In recent days there is much talk in the media and social networks about the fact that dairy products are essential in a healthy diet or not. It is clear that milk and its derivatives are rich in nutrients such as calcium or vitamin D, especially important for bone health, but does this make it mandatory to take them in our day to day? We analyze what food guides and nutritionists tell us about this controversy.
The studies that we have available to date have not been able to give a firm ruling on whether milk and milk are beneficial or harmful to our body. Most of these studies give us inconclusive results on the subject, so that not even the scientific community agrees on these terms.
What we do know is that milk consumption has been drastically reduced in our country in recent years : in 2015 it had already fallen by 15%, decreasing by 5% in 2015 and reaching 27% today. This may be due to a current of thinking that is committed to the elimination of dairy products from the diet, and also due to the growing number of diagnoses of lactose intolerant people.
In the last few days a media campaign has appeared that urges us to take at least three dairy products a day . It is a campaign promoted by INlac and supported by the Ministry of Agriculture and the European Commission to “stop the fall in the intake of dairy products”, according to The Confidential informs.
Is it then a pure marketing campaign or are the essential dairy products in our diet?
The reasons to include dairy products in our diet
Milk is a food with a large amount of nutrients that can be accommodated in our diet. Among other things milk consumption makes a good contribution of minerals : calcium (between 120 and 125 milligrams per 100 milliliters of milk, depending on whether it is whole, semi or skimmed), phosphorus (about 100 milligrams per 100 milliliters of milk) and potassium (between 145 and 150 milligrams per 100 milliliters of milk). In addition, it also offers proteins of high biological value (approximately 3 grams of proteins per 100 milliliters of milk).
Milk also provides vitamins such as vitamin A, related to growth and vision, and vitamin D, important to ensure the absorption of calcium in our body.
Milk and dairy products have traditionally been associated with correct growth and bone health, with special emphasis on their consumption at certain ages in which this issue is more of a concern to us, such as childhood and adolescence (when we are still growing). and menopause in the case of women (when osteoporosis is common).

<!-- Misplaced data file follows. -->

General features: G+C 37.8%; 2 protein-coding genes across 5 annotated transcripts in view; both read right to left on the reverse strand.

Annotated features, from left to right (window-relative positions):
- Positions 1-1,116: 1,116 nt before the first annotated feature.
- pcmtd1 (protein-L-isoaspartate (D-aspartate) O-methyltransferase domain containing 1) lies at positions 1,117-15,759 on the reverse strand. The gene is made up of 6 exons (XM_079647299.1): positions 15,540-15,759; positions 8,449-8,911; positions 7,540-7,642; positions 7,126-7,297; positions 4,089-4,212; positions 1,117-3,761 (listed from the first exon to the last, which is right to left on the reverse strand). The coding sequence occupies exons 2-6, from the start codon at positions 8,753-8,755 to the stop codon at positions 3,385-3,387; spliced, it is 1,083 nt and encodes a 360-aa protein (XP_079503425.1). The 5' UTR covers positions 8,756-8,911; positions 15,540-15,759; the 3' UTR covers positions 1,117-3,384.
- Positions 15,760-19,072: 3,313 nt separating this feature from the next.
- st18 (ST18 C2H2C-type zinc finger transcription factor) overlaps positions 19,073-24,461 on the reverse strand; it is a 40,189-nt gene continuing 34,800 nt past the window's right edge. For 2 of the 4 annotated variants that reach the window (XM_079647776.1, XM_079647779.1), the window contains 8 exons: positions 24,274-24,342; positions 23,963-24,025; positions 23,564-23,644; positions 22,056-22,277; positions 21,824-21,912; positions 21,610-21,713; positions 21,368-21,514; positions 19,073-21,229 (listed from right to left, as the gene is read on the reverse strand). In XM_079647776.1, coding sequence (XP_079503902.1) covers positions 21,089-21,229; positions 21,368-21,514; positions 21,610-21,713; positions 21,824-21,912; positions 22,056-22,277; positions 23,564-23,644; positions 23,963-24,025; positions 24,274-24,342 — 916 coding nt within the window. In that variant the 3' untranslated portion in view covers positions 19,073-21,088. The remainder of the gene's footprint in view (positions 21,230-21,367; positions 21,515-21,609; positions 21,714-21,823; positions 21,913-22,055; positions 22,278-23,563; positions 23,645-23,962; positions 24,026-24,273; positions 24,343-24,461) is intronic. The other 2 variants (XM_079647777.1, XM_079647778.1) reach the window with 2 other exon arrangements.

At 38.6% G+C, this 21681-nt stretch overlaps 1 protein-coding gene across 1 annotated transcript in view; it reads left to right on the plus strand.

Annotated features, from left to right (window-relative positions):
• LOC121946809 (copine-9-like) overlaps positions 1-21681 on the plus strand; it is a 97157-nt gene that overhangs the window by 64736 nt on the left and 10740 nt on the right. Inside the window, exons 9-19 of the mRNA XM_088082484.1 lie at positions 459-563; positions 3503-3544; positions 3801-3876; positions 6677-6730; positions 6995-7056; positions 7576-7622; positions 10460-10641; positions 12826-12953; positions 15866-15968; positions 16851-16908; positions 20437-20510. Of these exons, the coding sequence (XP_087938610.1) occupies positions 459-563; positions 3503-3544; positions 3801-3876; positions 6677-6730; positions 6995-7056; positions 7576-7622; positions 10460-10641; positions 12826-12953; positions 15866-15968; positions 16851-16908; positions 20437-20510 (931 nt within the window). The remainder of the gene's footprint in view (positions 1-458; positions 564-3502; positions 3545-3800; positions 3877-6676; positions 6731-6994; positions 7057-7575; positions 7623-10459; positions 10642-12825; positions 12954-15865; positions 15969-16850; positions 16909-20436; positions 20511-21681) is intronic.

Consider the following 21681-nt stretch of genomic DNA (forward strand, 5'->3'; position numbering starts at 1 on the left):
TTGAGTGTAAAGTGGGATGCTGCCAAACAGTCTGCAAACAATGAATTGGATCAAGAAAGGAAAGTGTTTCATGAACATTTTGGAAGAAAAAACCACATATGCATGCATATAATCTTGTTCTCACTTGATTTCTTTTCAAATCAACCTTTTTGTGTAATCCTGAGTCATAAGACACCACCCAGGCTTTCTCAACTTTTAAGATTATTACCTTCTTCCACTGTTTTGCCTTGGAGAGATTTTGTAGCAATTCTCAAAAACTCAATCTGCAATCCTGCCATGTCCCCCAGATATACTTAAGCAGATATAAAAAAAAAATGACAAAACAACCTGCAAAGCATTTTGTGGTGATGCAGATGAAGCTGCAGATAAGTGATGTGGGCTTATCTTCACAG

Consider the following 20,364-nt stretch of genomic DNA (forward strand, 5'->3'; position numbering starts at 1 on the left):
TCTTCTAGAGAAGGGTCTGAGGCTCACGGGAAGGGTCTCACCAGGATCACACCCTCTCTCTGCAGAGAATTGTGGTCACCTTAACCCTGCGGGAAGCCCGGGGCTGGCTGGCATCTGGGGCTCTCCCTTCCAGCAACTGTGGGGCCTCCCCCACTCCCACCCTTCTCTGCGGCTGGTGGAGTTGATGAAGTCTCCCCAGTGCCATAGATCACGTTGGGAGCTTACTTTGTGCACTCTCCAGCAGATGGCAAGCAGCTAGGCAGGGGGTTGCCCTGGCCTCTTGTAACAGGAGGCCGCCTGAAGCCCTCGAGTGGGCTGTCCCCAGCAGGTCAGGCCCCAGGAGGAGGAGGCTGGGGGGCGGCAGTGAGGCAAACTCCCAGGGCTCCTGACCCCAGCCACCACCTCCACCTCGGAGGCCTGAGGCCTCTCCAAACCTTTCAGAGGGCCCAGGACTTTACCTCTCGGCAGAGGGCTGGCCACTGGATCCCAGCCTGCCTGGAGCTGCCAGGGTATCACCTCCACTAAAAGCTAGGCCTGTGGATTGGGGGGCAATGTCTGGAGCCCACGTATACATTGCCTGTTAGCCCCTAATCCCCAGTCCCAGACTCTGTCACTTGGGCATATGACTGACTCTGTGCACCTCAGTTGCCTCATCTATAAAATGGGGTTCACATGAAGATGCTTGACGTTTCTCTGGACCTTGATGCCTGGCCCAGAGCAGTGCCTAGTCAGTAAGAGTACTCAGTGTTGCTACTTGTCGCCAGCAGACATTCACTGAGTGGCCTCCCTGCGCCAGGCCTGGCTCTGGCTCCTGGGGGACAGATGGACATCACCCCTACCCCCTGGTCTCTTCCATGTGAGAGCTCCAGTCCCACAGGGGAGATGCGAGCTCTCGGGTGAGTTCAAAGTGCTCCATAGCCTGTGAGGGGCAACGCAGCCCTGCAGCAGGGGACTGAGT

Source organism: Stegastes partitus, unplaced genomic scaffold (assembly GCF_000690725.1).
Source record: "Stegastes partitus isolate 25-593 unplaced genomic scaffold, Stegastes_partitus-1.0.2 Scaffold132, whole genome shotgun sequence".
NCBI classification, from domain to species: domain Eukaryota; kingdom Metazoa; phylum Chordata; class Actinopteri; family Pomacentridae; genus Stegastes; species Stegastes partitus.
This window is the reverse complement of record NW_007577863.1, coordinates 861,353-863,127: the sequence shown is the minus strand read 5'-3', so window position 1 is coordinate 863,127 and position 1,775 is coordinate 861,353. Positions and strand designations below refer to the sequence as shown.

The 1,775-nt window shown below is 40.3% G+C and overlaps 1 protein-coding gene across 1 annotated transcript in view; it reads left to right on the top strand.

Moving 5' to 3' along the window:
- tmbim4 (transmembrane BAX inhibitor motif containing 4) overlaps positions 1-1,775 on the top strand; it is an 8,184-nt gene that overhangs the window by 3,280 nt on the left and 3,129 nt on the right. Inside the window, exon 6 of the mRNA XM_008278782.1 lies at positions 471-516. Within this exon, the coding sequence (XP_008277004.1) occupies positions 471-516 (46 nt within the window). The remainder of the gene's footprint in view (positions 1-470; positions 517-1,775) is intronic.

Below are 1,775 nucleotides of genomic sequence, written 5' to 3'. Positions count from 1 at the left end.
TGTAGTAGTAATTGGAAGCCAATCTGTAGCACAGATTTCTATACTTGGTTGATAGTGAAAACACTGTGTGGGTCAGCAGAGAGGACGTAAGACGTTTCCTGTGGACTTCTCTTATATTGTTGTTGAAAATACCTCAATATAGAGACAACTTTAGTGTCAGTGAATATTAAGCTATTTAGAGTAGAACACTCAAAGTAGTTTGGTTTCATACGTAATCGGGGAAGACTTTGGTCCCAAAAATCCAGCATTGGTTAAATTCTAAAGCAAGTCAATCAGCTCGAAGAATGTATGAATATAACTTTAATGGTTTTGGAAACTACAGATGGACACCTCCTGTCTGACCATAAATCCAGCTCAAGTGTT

As we have said, milk and dairy products provide us with vitamins and minerals that can contribute to the health of our bones and our growth, but does this make them essential?
Other alternative sources of calcium and vitamins
Milk and dairy products could be essential if they were the only source of these minerals and vitamins in our diet. Not only is this not the case, but we also have other easily accessible foods (which can be found in any market or supermarket and locally produced) that contain greater amounts of these micronutrients than milk.
In the case of calcium, which seems to be the star mineral of milk and dairy products, there are many foods that contain it in greater quantity than milk: 100 grams of watercress contain 220 milligrams of calcium (almost double what is contained in the milk). same amount of milk), 100 grams of chickpeas contain 145 milligrams of calcium and 100 grams of pistachios contain about 135 milligrams of calcium. Here is a list of a few other foods that have more calcium than milk.
As for vitamin D, which helps us to fix calcium, there are also many foods that contain it in a greater proportion than milk: a large number of fish, including salmon, sardines, conger eel or palometa, plus from other sources such as cod liver oil.
We must also bear in mind that there are many people, including vegans, who do not consume milk or dairy products and live a healthy life : dairy products are not essential for a healthy diet.
Does this mean I do not have to drink dairy?
No: we can drink milk and dairy as long as they do not feel bad and that they are to our liking. The nutritional guidelines of Harvard University include a maximum daily dairy consumption recommendation of two servings.
It is also worth remembering, as Sánchez points out in the same interview, that nowadays we tend to understand “dairy or dairy derivative” not only as milk, but as ultra-processed products that we find in the supermarket and that are rarely healthy : smoothies, ice cream with milk base, sugary dairy desserts (custards, yoghurts …) and even industrial pastries that contain the claim “rich in calcium” or “contains calcium” as a healthy statement.
If dairy products are not a problem for our body, if we feel good (we are not lactose intolerant or have no allergies ) and if we like them, we can include them in our diet always looking for healthy sources (whole milk, plain yogurt, fresh cheese ) and knowing the recommendations based on science.